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Jungmannovo Square

Jungmannovo square (Jungmannovo Náměstí) is located on the dividing line between the Old Town and the New Town. The square was named for Josef Jungmann (1772-1847), a prolific writer, translator and leading light of the Czech national revival, whose pensive, seated statue surveys the small, ill-proportioned square.

Jungmannovo square

The square itself boasts a couple of Czech architectural curiosities, starting with a unique Cubist streetlamp from 1912, in the far eastern corner. The most imposing building is the chunky, vigorously sculptured Palác Adria, designed in the Rondo-Cubist style in the early 1920s, with sculptural extras by Otto Gutfreund and a central Seafaring group by Jan Štursa. The building’s arcade still retains its wonderful original portal, featuring sculptures depicting the twelve signs of the zodiac. The theatre in the basement was the underground nerve centre of the 1989 Velvet Revolution, where the Civic Forum thrashed out tactics in the dressing rooms and gave daily press conferences in the auditorium against the stage set for Diirenmatt’s Minotaurus. Another notable building on the square is the church of Our Lady of the Snow – a beautiful Gothic church with the highest nave in Prague. Entrance to the church however is not directly from the square, but from a courtyard in front of the church. Next to the church there is a Franciscan monastery, whence the original name of the square was derived. There is also a nice calm public garden called Františkánská zahrada in the vicinity.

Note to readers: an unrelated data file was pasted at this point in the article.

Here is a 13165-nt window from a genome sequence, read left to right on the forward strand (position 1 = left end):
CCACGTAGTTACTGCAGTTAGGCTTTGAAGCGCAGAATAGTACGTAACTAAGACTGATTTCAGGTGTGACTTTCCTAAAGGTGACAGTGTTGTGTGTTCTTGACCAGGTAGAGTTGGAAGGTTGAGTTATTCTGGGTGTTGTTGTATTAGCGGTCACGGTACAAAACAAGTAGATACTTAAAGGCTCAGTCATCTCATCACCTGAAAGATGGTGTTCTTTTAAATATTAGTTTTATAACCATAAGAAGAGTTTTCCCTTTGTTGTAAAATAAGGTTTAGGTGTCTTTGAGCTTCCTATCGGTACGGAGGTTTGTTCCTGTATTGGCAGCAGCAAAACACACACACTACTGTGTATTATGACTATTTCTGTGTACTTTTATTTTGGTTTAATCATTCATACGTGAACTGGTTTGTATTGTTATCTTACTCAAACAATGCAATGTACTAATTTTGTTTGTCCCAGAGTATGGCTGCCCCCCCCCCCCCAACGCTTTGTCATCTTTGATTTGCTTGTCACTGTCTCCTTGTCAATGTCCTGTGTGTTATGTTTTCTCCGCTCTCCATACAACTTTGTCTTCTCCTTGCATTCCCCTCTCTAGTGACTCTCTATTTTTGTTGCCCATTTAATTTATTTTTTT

Jungmannovo Náměstí

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